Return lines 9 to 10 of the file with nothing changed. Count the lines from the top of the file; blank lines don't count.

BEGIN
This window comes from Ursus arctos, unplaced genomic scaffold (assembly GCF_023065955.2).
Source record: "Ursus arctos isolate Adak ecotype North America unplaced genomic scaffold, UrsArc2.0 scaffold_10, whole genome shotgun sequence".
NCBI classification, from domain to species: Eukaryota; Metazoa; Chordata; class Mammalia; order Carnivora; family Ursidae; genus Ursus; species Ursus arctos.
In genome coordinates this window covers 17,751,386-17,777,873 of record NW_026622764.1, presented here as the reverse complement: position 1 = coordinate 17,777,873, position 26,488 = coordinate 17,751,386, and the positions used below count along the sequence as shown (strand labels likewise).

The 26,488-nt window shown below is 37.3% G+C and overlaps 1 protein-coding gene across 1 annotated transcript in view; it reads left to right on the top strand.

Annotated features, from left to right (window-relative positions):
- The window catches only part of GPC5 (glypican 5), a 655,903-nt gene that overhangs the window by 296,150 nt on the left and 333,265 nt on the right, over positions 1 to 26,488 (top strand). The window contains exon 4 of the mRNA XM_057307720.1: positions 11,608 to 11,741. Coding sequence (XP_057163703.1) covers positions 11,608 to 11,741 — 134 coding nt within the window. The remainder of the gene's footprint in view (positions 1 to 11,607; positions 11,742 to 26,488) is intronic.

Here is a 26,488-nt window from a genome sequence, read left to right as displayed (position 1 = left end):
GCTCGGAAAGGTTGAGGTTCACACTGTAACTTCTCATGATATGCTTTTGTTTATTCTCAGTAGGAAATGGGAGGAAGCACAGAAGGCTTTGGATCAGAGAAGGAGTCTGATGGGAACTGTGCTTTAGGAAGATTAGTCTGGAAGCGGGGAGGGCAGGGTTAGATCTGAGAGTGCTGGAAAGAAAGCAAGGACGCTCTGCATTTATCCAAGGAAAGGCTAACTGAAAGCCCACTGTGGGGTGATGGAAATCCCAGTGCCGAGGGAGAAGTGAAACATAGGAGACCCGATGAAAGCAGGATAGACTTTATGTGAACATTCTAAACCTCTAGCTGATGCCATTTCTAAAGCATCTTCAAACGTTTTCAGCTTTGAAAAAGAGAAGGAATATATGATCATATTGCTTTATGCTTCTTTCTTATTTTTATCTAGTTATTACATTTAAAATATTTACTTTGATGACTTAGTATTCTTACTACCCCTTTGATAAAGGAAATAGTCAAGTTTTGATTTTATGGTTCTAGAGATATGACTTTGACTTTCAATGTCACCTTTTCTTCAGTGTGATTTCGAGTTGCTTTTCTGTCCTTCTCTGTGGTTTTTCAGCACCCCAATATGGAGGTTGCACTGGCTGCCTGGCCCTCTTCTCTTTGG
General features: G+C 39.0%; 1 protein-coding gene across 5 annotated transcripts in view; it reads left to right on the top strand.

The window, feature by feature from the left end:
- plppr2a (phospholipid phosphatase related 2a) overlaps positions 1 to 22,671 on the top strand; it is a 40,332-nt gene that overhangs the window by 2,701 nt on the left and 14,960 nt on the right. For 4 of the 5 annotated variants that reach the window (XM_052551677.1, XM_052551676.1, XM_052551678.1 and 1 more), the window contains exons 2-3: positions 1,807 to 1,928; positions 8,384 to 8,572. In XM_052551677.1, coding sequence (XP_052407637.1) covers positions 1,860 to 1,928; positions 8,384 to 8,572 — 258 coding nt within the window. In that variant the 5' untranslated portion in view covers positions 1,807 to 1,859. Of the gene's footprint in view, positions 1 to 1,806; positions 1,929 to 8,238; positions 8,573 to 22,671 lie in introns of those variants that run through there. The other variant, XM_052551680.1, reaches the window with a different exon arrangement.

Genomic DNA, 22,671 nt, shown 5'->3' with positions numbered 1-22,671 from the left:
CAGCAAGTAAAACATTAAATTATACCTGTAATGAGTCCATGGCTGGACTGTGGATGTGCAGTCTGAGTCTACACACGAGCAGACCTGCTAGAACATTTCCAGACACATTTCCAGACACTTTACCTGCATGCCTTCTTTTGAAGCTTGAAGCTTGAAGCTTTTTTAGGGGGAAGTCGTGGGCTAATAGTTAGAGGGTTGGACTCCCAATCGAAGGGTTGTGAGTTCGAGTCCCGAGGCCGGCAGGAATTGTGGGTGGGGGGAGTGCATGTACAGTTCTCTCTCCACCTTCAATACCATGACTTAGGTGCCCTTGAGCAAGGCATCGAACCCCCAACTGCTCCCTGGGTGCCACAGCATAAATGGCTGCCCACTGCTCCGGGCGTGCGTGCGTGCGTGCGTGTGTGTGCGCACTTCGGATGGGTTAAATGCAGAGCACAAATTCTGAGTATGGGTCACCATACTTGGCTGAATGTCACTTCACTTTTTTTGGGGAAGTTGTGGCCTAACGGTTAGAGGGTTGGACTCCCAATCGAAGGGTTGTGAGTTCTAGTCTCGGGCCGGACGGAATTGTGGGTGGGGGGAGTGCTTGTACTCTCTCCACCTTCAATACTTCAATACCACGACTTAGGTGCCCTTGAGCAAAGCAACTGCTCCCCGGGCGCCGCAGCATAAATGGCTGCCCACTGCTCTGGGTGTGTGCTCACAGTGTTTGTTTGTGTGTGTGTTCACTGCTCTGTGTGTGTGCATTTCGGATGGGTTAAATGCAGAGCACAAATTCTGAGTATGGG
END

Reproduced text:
GCTCGGAAAGGTTGAGGTTCACACTGTAACTTCTCATGATATGCTTTTGTTTATTCTCAGTAGGAAATGGGAGGAAGCACAGAAGGCTTTGGATCAGAGAAGGAGTCTGATGGGAACTGTGCTTTAGGAAGATTAGTCTGGAAGCGGGGAGGGCAGGGTTAGATCTGAGAGTGCTGGAAAGAAAGCAAGGACGCTCTGCATTTATCCAAGGAAAGGCTAACTGAAAGCCCACTGTGGGGTGATGGAAATCCCAGTGCCGAGGGAGAAGTGAAACATAGGAGACCCGATGAAAGCAGGATAGACTTTATGTGAACATTCTAAACCTCTAGCTGATGCCATTTCTAAAGCATCTTCAAACGTTTTCAGCTTTGAAAAAGAGAAGGAATATATGATCATATTGCTTTATGCTTCTTTCTTATTTTTATCTAGTTATTACATTTAAAATATTTACTTTGATGACTTAGTATTCTTACTACCCCTTTGATAAAGGAAATAGTCAAGTTTTGATTTTATGGTTCTAGAGATATGACTTTGACTTTCAATGTCACCTTTTCTTCAGTGTGATTTCGAGTTGCTTTTCTGTCCTTCTCTGTGGTTTTTCAGCACCCCAATATGGAGGTTGCACTGGCTGCCTGGCCCTCTTCTCTTTGG
General features: G+C 39.0%; 1 protein-coding gene across 5 annotated transcripts in view; it reads left to right on the top strand.